But Abraham didn’t know that, nor did Sarah. The story teller does and, thus, we do too. “The Lord appeared to Abraham…,” he says. With that the curtain rises on the greatest act in the divine drama—a foretaste of the incarnation, God incognito, God in disguise visiting his desperate and disappointed people, God with us in human form to wake us from the nightmares of our lives. But Abraham and Sarah didn’t know it was God, any more than we do as we nod through our discouraging days.
Sarah plays a bit part in the first scene of this greatest act in the drama, scurrying about with mealtime preparations and then retiring into the tent as the men folk ate their dinner. She is in the background, hiding behind the tent flap, curious about these strangers, listening to the conversation. Suddenly she is thrust into the center of things with one question. “Where is your wife, Sarah?” they asked. You can imagine Sarah’s head jerking up, her pulse quickening. “How do they know my name?” Abraham grunts his monosyllabic response, “There, in the tent.” Then comes the bombshell. “The Lord said, ‘I will return to you about this time next year, and Sarah your wife will have a son.’”
After all these years of childlessness, all these years of hearing Abraham saying, “God told me, God promised a son,” but hearing nothing herself and seeing no results– after all these years of disappointment, she herself hears God speak the promise. In one year, Sarah will have a son. Oh joy! Oh ecstasy! Oh Lord! Oh brother! Are you kidding me? Are you serious? What a joke! “Sarah laughed to herself….”
It’s not hard to imagine why she laughed. In fact, the text tells us explicitly. It wasn’t just the years of disappointment, though, frankly, that would have been enough. I mean when you wait this long for God to act and he never does, you eventually conclude that he won’t, not for you anyway. Maybe for other people, maybe for Hagar, maybe for Abraham, but not for you. Whatever other people may say about God’s faithfulness in keeping his promises, it hasn’t happened for you. God has been silent and absent in your life. Sarah may have laughed because of her past, her long disappointment with God, but that isn’t what the text says.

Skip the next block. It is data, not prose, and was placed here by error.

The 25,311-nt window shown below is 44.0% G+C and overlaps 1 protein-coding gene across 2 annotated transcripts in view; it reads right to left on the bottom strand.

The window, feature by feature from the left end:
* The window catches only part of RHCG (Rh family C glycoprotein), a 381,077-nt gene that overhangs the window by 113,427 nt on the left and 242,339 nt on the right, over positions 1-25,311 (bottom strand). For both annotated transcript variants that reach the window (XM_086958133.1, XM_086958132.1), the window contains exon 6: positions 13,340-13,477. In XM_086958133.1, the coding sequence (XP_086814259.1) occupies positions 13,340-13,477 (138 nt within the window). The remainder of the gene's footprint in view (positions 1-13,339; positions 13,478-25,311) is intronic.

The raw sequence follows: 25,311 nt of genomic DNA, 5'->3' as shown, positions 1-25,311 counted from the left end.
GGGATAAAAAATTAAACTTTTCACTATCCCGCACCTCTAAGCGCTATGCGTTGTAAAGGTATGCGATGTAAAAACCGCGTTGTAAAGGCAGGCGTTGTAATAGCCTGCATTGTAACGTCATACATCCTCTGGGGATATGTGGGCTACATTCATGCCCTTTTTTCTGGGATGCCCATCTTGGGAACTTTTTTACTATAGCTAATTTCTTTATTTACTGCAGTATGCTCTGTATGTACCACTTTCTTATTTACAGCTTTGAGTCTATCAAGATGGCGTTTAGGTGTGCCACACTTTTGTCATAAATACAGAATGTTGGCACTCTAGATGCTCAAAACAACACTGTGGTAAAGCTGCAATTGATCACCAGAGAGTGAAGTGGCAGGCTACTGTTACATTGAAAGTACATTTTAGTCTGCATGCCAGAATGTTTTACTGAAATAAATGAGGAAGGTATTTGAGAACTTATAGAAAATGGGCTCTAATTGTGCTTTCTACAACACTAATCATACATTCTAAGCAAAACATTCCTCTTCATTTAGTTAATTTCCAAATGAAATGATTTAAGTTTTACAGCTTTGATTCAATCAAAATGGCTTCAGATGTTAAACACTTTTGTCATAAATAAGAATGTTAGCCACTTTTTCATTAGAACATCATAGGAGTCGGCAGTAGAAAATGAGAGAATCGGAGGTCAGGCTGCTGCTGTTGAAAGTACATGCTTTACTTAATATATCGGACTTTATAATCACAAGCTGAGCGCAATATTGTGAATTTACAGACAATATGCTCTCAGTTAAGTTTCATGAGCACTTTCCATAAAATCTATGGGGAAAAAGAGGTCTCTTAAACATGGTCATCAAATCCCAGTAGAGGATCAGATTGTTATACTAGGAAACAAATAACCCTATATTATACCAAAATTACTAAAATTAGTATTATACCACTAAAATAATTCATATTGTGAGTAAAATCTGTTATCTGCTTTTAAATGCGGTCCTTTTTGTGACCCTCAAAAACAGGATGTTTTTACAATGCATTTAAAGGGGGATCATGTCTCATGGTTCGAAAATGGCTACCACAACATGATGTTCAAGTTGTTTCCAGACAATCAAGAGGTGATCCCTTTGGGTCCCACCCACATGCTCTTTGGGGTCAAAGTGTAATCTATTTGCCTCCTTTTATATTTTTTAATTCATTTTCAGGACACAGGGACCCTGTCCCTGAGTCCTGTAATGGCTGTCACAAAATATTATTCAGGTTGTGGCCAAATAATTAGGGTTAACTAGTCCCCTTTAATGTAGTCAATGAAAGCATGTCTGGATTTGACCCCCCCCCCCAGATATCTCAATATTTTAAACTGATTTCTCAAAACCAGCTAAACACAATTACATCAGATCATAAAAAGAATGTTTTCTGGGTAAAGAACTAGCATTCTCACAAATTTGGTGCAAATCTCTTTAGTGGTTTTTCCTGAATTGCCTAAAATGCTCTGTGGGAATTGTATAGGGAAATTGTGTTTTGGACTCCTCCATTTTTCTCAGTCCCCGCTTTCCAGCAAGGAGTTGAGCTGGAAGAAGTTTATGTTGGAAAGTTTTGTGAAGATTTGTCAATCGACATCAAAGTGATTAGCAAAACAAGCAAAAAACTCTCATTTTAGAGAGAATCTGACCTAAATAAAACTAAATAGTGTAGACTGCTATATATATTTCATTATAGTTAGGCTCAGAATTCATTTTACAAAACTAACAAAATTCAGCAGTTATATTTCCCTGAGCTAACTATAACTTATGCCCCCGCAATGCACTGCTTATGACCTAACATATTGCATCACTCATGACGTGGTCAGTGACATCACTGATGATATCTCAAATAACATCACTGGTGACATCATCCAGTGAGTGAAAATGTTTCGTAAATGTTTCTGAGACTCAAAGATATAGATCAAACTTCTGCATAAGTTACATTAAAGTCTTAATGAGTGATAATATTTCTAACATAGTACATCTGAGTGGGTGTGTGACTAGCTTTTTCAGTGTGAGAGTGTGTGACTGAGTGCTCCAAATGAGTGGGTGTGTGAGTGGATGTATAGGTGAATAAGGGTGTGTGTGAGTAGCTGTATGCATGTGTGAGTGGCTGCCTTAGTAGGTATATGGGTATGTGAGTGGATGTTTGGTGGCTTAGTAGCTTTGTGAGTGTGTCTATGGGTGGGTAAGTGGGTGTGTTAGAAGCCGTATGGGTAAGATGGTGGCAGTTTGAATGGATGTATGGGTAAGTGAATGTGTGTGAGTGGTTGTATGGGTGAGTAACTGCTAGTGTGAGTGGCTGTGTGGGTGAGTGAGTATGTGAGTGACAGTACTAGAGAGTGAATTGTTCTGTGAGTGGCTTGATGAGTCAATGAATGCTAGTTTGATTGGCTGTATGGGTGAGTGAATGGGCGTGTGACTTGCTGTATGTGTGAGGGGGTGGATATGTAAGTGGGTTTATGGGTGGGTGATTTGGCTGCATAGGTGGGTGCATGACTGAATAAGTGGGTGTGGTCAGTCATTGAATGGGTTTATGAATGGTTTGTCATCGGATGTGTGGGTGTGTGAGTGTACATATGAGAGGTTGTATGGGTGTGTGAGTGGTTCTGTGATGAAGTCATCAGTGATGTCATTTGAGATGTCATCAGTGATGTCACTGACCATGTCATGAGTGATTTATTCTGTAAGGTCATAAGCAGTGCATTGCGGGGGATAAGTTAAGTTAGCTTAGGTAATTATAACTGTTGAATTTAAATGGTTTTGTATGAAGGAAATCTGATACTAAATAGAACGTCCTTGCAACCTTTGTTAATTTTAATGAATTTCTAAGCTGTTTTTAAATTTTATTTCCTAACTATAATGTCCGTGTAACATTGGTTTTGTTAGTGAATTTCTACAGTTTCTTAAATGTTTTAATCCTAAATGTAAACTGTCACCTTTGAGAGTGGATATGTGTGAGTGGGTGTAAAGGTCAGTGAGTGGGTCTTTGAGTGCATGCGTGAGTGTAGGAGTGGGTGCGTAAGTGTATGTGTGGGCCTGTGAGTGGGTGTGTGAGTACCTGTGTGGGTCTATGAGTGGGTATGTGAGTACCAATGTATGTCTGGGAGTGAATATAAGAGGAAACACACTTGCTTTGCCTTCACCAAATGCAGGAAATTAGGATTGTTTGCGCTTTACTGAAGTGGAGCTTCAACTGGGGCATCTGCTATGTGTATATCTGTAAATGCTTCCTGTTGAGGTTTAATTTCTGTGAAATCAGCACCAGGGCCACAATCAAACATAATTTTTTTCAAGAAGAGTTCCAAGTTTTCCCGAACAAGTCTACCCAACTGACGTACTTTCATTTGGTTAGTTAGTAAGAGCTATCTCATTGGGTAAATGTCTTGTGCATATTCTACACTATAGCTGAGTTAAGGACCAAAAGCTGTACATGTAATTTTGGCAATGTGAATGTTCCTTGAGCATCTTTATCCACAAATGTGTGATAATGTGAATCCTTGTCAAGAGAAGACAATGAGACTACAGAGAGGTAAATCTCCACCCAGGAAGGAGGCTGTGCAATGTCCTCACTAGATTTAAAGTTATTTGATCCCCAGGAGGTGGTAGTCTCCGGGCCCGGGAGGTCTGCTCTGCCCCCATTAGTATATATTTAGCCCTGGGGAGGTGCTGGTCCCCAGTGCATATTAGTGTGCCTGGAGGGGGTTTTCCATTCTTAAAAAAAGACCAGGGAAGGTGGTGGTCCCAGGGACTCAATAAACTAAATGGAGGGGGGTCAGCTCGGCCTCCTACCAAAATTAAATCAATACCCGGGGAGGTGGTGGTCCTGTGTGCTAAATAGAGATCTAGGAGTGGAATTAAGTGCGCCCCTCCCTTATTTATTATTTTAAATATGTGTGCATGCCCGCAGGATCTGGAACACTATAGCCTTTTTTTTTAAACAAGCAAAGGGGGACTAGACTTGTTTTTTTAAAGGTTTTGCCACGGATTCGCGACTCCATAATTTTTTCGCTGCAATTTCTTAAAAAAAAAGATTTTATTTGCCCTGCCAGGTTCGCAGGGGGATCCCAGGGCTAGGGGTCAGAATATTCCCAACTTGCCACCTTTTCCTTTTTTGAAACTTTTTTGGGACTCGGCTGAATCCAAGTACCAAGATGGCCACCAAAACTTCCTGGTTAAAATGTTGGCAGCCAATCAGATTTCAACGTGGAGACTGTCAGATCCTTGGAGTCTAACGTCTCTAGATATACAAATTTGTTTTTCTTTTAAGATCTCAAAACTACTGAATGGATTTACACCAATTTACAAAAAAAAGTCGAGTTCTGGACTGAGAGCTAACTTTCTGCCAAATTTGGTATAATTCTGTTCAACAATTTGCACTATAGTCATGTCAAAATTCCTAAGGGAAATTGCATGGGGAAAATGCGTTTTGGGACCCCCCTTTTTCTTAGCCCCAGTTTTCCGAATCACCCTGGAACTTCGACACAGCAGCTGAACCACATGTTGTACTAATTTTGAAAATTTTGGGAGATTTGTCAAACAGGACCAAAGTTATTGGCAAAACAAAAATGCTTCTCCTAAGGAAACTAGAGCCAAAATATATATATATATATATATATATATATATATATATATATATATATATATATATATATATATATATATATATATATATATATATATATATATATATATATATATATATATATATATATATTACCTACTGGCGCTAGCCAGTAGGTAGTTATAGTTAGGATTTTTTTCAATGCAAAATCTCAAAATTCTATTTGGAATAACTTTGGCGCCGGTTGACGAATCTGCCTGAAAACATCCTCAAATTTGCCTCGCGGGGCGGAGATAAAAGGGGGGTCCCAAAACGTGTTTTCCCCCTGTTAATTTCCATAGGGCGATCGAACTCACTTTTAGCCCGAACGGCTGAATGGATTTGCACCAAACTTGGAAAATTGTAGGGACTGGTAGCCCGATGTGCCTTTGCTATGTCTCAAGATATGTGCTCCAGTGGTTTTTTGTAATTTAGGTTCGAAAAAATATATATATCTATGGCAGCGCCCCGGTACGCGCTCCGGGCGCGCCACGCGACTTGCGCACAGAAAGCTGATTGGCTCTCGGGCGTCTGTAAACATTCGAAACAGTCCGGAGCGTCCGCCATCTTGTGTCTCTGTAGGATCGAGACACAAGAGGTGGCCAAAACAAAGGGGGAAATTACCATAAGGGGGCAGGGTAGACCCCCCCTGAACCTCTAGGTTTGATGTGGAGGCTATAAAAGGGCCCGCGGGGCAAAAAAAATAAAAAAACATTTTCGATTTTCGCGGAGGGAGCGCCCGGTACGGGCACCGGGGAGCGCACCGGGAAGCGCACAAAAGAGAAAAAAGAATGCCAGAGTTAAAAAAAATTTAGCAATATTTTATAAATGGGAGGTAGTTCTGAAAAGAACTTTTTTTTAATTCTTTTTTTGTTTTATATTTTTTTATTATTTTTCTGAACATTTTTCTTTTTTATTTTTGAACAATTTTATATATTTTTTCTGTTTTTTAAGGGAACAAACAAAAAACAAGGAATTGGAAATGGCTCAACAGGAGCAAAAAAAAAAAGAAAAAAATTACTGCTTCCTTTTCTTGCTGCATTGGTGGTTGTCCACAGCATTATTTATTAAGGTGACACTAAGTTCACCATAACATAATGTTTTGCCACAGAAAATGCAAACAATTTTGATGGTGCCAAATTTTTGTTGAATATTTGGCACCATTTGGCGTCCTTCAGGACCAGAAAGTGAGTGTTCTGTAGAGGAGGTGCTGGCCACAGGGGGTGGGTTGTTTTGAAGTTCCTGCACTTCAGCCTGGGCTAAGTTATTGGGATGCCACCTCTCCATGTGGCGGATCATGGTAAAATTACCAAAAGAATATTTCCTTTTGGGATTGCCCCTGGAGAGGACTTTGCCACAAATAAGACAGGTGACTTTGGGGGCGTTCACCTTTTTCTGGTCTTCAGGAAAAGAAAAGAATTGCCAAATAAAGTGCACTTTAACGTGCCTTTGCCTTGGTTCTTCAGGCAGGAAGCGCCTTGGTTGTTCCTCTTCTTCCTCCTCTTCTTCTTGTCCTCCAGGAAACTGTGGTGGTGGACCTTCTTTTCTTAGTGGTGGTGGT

It says she laughed because of the present, because of the sheer impossibility of the promise. If God had promised this 60 years ago, even 30 years ago, I might be able to believe it. But now? “Sarah laughed to herself as she thought, ‘After I am worn out and my master is old, will I now have this pleasure?’” That tells us that Sarah was simply past the age of childbearing. She was far beyond menopause.
A recent scientific article in the local newspaper said that menopause begins on average at age 51. Sarah was now nearly 40 years beyond that. It had been 4 decades since her body had produced any eggs. Sarah was no modern doctor, but she knew what she knew. She knew reality and she wasn’t afraid to say it. “I am worn out, dried out. It is literally inconceivable that I can have a child. And now this stranger says I will have a son. Get real. It’s impossible. Who does he think he is?” And she laughed to herself.
Well, that is precisely the question, isn’t it? Who is this stranger who makes such impossible promises? We know, because the narrator tells us, but no one tells her. She didn’t know it was the Lord. She might have, could have known, if her disappointment and sense of reality hadn’t gotten in the way. After all, there were these clues.
How had this total stranger known her name? How did he know she laughed when she was hidden in the tent and had only laughed to herself? Further, she had heard this promise before. God had repeated it to Abraham at least 3 times, and he surely had told her. How could she not put two and two together and figure out that she was listening to Yahweh here. And the Stranger said, “Is anything to hard for Yahweh?” Isn’t that a dead giveaway? Of course, he said that after she laughed.